Yellow fever was a disease of unknown cause, curious, almost haphazard spread, short duration, and, often, a high fatality rate. It died out soon after a frost and did not appear in cool climates or high elevations. Some thought filth caused its spread — that it arose in the fetid, reeking decay around docks. Others believed it to be imported, mainly by ships from tropical lands. It rarely attacked nurses, doctors, or hospital attendants. The very mystery increased the sickening fear it created. It brought business to a halt. People fled from it if they could. Thus, when the manner of its spread was learned and could be stopped, it was stripped of its lethal secrets. We today who go careless and carefree are a forgetful people.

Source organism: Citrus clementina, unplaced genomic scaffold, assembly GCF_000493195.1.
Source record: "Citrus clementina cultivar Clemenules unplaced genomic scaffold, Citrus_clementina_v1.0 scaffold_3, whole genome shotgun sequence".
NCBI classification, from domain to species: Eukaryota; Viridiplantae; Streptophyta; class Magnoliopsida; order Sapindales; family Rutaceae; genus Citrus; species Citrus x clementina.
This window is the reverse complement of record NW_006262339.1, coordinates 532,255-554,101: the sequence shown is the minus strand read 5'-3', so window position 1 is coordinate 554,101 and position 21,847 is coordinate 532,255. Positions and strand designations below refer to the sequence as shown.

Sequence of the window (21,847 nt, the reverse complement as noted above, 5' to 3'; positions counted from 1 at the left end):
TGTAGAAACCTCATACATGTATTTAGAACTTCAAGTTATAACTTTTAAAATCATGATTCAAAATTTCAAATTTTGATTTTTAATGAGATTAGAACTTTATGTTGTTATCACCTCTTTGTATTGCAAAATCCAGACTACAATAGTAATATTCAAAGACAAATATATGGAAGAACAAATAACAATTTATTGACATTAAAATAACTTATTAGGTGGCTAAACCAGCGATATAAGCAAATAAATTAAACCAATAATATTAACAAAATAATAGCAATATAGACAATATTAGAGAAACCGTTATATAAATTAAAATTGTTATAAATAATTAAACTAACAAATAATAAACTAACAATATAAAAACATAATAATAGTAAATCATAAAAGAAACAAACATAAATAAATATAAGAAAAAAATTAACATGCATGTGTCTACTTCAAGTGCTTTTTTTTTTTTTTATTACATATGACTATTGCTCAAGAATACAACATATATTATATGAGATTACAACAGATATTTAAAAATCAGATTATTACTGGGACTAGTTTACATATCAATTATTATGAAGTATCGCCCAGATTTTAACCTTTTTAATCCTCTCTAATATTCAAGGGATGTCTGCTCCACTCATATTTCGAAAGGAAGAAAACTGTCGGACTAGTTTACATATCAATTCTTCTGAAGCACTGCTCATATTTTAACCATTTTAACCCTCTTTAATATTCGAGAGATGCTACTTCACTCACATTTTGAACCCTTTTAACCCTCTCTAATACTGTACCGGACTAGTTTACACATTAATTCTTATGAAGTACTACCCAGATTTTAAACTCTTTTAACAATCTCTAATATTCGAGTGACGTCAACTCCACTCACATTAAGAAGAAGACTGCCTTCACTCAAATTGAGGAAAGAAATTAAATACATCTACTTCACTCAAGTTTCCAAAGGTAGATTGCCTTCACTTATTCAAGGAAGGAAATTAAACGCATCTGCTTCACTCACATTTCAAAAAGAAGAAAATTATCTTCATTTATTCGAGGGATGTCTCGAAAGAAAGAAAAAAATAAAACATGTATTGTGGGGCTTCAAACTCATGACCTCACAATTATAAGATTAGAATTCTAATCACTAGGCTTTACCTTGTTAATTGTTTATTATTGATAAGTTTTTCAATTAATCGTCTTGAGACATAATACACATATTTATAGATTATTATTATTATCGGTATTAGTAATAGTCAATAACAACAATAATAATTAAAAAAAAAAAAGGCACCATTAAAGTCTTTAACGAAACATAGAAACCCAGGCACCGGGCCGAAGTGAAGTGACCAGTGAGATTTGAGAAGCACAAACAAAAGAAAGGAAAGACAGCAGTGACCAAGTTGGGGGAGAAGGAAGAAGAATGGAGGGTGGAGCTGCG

The article reprinted in this issue of The Journal was the classic contribution of the Yellow Fever Board appointed by Surgeon General Sternberg
Bean WB. Walter Reed and Yellow Fever. JAMA. 1983;250(5):659–662. doi:10.1001/jama.1983.03340050071035
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